From filmmaker Margaret Brown:
Though I did not have a clear agenda going in, as I made the film, it became clear that the film might make it easier for people to have a conversation about something that is really difficult for people to talk about—mainly race and class in America. And I think this is difficult because people are afraid they will sound ignorant, or because they might have thought about something in a certain way until they saw it presented in the film. I wanted to make a film that was open to interpretation, so no one felt beaten over the head with what to believe. And as I’ve traveled with the film, I’ve seen some incredible conversations begin in the discussions afterward, both in the Q&A and in the emails people have sent me describing conversations and experiences they’ve had as a result of the film. And that has been really encouraging.
Her three favorite films:
This week, I am really happy about:
Examined Life (Astra Taylor)
Sans Soleil (Chris Marker)
I Vitteloni (Fellini)
Ask me again next week and you’ll get a different answer!
Her advice for aspiring filmmakers:
Work your way up the chain and try lots of jobs in the film business (so you will have respect for all positions if you ever get the chance to be a director). You don’t have to go to film school (though I did). Be patient with rethinking your film. Find something to do outside of film so you have something to talk about besides film. Humility is attractive.
Her most inspirational food for making independent film?
Not pancakes. They are like a brick to the stomach.
Director, Producer, Editor
Margaret Brown is the producer and director of the acclaimed documentary, Be Here to Love Me: A Film About Townes Van Zandt, which was released in the United States by Palm Pictures and received worldwide theatrical distribution in 2005. Be Here to Love Me premiered at the Toronto Film Festival, was the opening night film at North America’s premier documentary film festival, Full Frame and the closing night film at the Nashville Film Festival.
Brown directed the music video Our Life is not a Movie or Maybe for Okkervil River and she produced Catpower’s Living Proof video, directed by Harmony Korine. She also produced Six Miles of Eight Feet, which won a Student Academy Award in 2000. Brown was the cinematographer for Ice Fishing, which received a special jury prize from Sundance in 2000; she received the Néstor Almendros Award for Cinematography from the NYU Graduate Film Program. The short film she directed while at NYU, 99 Threadwaxing, starred Justin Kirk and Heather Burns and was screened at film festivals across the country. She produced the narrative feature film Mi Amigo, released in 2006 by ThinkFilm and starring Josh Holloway of Lost.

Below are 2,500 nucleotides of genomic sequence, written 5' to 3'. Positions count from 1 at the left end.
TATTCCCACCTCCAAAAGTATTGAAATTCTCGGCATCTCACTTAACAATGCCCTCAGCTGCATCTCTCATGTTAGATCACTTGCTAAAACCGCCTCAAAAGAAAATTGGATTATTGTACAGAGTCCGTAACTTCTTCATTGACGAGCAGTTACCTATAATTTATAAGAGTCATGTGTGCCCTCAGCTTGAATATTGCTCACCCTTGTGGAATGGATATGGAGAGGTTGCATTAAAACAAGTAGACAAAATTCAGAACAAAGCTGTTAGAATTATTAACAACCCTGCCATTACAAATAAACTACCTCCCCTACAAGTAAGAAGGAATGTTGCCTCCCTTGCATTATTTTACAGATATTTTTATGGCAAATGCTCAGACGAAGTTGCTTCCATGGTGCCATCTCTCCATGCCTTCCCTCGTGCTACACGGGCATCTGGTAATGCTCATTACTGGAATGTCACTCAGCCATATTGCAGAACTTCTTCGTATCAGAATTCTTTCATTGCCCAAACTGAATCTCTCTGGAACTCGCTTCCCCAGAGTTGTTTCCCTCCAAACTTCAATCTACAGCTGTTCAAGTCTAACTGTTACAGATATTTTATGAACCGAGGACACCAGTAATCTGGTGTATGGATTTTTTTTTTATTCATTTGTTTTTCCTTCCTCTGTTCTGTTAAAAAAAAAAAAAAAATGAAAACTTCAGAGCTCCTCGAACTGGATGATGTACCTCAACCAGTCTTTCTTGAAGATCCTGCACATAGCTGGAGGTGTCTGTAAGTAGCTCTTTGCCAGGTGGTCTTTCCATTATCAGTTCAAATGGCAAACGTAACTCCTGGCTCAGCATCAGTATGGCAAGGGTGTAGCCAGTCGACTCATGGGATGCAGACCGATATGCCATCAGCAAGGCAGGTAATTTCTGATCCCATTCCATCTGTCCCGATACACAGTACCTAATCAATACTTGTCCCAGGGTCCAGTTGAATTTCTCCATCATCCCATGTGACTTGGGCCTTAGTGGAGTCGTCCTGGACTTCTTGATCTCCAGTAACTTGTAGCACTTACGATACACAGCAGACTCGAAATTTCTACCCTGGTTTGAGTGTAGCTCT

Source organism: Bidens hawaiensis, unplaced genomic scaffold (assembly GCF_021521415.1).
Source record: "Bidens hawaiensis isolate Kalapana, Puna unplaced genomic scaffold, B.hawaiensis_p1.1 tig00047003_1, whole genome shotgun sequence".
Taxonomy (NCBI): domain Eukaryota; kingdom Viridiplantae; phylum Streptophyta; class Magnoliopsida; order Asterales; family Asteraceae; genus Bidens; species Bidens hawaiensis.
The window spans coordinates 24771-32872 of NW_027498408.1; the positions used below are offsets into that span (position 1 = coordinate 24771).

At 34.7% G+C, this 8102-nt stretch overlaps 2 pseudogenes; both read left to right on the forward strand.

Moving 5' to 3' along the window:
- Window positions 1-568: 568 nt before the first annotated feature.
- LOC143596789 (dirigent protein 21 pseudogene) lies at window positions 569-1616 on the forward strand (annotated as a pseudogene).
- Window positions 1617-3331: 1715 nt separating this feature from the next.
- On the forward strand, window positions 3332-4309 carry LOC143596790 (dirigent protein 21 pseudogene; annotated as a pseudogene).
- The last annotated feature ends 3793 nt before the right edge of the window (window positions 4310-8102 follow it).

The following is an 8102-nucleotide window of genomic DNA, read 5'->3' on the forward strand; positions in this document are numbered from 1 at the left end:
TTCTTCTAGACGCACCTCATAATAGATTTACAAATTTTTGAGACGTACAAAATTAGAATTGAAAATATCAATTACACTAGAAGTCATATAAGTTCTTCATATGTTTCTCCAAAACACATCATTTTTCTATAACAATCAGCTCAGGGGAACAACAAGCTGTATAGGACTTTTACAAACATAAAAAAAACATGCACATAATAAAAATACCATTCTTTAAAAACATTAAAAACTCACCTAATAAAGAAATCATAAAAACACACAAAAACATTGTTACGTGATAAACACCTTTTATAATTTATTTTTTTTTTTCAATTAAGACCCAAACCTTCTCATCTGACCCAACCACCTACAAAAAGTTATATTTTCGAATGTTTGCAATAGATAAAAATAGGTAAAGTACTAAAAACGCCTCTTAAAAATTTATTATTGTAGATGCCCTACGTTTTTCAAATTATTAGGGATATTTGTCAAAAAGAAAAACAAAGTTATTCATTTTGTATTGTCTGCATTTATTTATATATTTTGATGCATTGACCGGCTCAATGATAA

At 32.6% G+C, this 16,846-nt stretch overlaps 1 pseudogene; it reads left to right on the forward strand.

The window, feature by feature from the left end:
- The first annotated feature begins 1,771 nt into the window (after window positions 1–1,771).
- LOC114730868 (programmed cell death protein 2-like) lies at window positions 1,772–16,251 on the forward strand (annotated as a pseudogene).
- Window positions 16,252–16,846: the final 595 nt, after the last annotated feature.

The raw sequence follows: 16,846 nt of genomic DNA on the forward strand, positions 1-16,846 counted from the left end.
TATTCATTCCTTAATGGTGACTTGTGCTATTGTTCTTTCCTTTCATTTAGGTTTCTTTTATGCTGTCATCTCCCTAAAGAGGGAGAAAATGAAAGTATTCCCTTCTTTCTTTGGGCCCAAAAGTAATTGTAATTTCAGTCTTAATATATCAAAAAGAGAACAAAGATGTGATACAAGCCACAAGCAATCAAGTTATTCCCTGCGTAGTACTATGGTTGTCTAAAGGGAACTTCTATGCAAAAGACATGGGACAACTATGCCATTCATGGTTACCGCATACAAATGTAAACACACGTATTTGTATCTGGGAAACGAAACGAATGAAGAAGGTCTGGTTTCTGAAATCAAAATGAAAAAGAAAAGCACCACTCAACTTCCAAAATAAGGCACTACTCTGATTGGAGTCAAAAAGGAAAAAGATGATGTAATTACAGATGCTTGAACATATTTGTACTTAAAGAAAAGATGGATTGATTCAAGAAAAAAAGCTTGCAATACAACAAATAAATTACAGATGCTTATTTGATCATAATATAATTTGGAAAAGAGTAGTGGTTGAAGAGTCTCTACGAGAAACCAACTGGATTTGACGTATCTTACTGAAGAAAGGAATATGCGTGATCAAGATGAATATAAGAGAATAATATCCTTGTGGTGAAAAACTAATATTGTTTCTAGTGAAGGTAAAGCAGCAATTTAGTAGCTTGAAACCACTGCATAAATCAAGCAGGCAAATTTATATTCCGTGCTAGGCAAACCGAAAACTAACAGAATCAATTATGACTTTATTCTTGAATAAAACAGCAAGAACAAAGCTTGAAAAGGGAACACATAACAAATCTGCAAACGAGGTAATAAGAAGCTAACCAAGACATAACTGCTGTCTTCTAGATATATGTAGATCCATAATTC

Margaret Brown earned her BA from Brown University in Creative Writing and her MFA in Film from New York University.
Sara Alize Cross
Sara Alize Cross was associate producer for the documentary Murderball, which was nominated for the Feature Documentary Oscar at the 78th Annual Academy Awards. Murderball won the Audience Award at Sundance 2005, the Gotham Award for Documentary and was distributed theatrically by ThinkFilm. Cross was also the AP on the feature documentary 21 Up America, directed by Christopher Quinn. 21 Up is the third installment of the American version of the acclaimed British 7 Up series, executive-produced by Michael Apted. 21 Up was chosen as the closing night film at AFI/Silverdocs and was aired on the Discovery Channel.
Cross directed and produced The Ride, a 20-minute, 16mm film screened at several film festivals around the country. Cross’s television work includes producer credits on MTV’s MADE and Schooled, a back-to-school/concert special that has aired on the CW and ABC Family networks. She recently developed Style Trek, a verité travel series based on her experiences traveling the world sourcing products for coolnotcruel, the environmentally friendly and fair trade fashion line she founded.
Sara Alize Cross earned a Master’s degree from the University of Oxford and a BA in Film Studies from Columbia University.
Gabby Stein was an entertainment attorney in Australia where she was involved in establishing and editing the national Australian magazine Inside Film. After moving to New York in 1999, she worked in business affairs at Independent Pictures, Good Machine and Sloss Law Office. Stein is currently developing and producing feature film projects.
Gabby Stein received her LLB (JD equivalent) from the University of New South Wales and a BA with Honors in literature from the University of Sydney.